Apple’s iPhone 14 Emergency SOS satellite feature launched last year in the US and Canada, then came to France, Germany, Ireland and the UK shortly afterwards. Now, it’s finally launching elsewhere on the planet, coming to New Zealand and Australia — two countries with large wilderness areas lacking any cellular service. As before, it’s available to all iPhone 14 users ( iPhone 14, iPhone 14 Plus, iPhone 14 Pro, and iPhone 14 Pro Max) on iOS 16.4 or greater and is free for two years following activation.
“Australians know full well the importance of remaining connected in regional, rural, and remote areas, particularly when they need emergency services,” said Australia’s minister of communications, Michelle Rowland, in a statement. “The ability to contact Triple Zero with Emergency SOS via satellite when there is no mobile coverage is a strong backup to keep Australians connected in an emergency.”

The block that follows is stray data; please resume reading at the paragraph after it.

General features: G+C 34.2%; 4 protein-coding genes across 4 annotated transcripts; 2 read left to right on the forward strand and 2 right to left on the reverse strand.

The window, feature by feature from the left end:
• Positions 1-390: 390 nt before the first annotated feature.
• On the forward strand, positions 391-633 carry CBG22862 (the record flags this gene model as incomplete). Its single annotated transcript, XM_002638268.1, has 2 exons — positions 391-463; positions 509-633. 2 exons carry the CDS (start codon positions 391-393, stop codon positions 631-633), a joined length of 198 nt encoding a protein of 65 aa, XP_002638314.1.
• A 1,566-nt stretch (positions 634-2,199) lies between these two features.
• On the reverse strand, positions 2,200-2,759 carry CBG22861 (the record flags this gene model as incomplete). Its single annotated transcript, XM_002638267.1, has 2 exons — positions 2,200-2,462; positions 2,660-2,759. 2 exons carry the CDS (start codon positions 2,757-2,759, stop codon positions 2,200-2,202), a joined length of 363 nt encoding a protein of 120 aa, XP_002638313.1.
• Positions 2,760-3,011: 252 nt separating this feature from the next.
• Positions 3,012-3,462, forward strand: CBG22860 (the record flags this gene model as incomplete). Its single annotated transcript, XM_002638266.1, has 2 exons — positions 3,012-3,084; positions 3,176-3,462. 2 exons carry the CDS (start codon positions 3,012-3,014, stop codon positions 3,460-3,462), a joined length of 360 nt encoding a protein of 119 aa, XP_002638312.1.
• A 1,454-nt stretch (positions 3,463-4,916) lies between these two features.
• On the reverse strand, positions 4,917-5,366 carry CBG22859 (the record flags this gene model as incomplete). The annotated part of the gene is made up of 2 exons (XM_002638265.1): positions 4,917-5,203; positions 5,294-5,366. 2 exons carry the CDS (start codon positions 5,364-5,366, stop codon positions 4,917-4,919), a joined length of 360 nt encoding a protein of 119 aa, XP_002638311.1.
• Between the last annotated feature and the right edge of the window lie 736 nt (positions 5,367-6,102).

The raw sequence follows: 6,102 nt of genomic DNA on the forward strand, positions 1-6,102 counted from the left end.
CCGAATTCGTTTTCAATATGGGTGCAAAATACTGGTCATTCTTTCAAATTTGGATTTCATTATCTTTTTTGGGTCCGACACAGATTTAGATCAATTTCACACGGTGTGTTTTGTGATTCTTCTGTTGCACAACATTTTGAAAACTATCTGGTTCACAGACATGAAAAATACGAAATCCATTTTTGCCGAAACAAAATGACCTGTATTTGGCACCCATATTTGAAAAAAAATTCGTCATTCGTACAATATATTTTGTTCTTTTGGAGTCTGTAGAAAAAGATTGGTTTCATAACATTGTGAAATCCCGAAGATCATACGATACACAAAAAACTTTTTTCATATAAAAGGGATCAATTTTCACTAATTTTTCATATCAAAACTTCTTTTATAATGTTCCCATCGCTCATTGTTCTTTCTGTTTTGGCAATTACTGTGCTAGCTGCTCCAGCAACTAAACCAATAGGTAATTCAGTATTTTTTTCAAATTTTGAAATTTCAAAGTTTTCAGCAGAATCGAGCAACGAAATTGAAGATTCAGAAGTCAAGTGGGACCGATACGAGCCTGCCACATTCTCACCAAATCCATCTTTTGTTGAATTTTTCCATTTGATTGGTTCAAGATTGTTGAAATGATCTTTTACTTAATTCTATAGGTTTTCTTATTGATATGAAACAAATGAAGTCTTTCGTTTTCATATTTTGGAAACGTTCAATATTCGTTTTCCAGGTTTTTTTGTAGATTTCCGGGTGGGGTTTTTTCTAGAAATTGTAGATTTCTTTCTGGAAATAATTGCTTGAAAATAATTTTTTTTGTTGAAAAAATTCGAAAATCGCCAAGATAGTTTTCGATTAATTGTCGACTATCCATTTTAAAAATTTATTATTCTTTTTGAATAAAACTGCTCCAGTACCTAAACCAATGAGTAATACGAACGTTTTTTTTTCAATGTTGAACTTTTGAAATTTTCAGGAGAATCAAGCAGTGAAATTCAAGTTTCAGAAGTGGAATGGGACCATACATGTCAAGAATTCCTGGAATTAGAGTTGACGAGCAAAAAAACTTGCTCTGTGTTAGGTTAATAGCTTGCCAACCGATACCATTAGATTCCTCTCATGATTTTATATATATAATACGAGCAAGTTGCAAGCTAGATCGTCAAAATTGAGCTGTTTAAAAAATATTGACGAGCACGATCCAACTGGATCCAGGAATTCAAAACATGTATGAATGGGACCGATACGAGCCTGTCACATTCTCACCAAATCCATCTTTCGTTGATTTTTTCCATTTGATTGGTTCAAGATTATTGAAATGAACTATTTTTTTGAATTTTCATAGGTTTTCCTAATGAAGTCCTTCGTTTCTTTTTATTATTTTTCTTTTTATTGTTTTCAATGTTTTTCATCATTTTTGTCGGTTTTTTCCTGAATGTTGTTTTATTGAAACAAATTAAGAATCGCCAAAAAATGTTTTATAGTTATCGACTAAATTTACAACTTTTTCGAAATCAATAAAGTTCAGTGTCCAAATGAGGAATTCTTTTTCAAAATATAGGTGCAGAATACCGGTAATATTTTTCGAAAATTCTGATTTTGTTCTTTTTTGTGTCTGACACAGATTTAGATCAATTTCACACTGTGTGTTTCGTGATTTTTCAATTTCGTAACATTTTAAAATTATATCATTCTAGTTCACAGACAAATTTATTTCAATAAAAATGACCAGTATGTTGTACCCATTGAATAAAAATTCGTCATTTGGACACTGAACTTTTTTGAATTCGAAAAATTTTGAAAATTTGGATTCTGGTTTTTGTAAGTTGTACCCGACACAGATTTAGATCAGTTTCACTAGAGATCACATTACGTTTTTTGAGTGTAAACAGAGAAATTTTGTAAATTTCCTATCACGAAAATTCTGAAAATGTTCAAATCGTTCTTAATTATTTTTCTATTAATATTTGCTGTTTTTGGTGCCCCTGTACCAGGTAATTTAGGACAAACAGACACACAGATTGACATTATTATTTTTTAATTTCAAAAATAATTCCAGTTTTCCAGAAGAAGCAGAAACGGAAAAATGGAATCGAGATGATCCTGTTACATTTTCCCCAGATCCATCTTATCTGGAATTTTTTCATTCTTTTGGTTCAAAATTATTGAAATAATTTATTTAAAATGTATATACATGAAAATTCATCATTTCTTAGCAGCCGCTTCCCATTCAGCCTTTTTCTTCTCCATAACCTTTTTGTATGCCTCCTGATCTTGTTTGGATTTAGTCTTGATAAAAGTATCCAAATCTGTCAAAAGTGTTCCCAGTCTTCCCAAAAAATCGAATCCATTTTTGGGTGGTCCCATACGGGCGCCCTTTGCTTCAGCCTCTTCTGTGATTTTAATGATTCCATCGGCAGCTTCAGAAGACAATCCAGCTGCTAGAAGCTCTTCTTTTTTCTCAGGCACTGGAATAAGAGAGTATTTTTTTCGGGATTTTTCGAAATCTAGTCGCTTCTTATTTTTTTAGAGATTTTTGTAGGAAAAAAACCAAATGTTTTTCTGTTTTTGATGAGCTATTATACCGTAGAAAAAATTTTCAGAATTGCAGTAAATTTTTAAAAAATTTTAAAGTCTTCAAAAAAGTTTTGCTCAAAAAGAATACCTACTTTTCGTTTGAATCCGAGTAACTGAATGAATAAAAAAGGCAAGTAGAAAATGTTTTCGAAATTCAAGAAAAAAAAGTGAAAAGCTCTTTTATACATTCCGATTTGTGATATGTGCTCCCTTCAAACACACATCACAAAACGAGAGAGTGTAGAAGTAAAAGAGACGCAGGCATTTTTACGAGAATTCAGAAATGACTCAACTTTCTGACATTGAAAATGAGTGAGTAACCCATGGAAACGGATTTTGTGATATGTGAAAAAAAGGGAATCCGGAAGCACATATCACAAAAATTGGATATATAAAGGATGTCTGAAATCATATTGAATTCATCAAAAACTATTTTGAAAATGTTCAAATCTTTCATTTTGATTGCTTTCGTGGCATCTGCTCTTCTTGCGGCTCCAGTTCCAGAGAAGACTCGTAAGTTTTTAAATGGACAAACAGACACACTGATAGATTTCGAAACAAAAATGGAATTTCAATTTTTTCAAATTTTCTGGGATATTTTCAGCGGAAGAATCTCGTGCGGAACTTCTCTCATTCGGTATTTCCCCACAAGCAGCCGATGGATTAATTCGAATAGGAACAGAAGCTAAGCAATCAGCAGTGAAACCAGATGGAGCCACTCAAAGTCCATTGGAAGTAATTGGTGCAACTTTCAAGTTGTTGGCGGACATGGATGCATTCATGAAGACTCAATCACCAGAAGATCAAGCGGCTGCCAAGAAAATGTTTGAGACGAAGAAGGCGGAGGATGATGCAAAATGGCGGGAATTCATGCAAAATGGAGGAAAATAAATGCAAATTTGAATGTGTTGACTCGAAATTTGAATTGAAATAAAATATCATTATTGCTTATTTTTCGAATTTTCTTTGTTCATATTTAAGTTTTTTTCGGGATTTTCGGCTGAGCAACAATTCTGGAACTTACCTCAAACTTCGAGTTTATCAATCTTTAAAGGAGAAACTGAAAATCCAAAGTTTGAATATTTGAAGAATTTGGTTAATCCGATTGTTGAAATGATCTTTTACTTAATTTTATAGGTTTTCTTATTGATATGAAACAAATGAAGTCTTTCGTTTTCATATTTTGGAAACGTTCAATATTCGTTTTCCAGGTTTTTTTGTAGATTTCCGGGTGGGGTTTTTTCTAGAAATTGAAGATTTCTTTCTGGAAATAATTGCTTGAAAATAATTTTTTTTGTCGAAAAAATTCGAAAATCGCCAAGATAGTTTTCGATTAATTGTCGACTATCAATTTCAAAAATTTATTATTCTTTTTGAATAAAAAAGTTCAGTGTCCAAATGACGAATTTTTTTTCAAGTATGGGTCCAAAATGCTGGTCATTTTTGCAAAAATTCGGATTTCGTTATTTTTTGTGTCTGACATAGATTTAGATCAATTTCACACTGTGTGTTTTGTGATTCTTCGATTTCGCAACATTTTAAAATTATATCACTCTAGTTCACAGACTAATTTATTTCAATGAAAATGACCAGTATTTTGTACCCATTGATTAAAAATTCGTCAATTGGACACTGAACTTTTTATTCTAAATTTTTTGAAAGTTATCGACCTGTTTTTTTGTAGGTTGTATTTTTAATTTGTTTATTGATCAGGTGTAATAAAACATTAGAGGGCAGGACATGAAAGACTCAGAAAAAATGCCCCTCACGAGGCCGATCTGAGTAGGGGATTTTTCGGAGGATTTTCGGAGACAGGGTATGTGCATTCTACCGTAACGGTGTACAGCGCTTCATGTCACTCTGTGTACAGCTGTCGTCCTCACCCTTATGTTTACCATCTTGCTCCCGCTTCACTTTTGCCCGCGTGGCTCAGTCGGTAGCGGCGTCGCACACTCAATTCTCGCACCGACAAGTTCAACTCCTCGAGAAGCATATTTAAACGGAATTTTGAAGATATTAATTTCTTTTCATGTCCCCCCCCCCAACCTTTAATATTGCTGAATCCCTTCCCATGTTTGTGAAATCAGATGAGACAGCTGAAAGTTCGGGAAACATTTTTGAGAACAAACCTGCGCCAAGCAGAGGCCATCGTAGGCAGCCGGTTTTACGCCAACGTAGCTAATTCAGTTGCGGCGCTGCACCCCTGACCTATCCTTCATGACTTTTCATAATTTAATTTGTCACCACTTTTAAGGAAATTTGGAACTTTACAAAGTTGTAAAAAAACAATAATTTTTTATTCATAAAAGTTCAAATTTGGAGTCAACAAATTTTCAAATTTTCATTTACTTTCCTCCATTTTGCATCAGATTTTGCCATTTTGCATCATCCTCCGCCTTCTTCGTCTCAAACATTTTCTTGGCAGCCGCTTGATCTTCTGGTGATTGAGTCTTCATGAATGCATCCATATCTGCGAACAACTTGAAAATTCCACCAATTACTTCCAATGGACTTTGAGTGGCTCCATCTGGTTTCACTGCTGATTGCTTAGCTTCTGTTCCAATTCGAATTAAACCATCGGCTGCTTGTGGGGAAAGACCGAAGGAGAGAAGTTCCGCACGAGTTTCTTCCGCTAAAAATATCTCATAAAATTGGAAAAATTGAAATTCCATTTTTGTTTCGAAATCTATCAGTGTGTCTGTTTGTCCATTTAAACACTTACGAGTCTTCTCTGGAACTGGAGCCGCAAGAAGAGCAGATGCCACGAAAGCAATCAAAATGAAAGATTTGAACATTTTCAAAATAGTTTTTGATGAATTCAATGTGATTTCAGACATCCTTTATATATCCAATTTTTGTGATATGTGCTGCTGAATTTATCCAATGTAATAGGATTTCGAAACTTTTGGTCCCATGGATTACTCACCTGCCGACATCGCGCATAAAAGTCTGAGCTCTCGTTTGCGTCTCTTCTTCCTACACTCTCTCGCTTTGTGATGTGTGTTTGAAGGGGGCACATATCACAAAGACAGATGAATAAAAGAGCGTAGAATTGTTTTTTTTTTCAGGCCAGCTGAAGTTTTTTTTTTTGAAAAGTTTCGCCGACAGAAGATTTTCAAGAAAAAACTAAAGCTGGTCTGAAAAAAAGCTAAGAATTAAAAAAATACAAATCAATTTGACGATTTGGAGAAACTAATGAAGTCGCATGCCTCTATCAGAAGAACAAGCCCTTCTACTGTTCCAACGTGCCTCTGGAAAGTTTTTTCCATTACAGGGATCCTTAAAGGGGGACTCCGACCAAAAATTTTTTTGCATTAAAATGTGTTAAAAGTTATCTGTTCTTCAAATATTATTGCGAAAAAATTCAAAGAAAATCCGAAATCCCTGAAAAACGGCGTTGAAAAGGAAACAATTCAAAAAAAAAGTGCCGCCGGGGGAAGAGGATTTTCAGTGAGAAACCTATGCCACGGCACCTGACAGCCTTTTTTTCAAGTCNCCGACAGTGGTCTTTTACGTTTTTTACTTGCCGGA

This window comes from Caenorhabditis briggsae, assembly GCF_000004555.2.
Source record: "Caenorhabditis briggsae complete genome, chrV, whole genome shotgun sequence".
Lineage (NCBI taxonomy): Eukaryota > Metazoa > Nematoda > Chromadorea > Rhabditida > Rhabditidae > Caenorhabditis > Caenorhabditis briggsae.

Emergency SOS via Satellite is activated by a long press on the power and volume buttons, or rapidly pressing the power button five times. The interface guides you on the best direction to point your iPhone for the best signal. Once connected, you can open a message interface with emergency service providers, and the phone will also communicate your location. If everything goes to plan, you’ll receive a message that responders have been notified, and to stay where you are.
You can also share your location with family members in a non-emergency using the Find My app. Users simply open the Me tab, swipe up to see My Location via Satellite, and tap Send My Location. It also works with iPhone and Apple Watch Crash and Fall Detection features. There’s even a demo mode that lets you practice using Emergency SOS so you can act quickly if a real emergency arises.
“Since launching last year, Emergency SOS via satellite has already helped save lives in the 12 countries where it has been available,” Apple noted. It added that users should be patient if they use the feature, as “it can take a few minutes for even short messages to get through” due to the low bandwidth and rapid speeds of satellites.
All products recommended by Engadget are selected by our editorial team, independent of our parent company. Some of our stories include affiliate links. If you buy something through one of these links, we may earn an affiliate commission. All prices are correct at the time of publishing.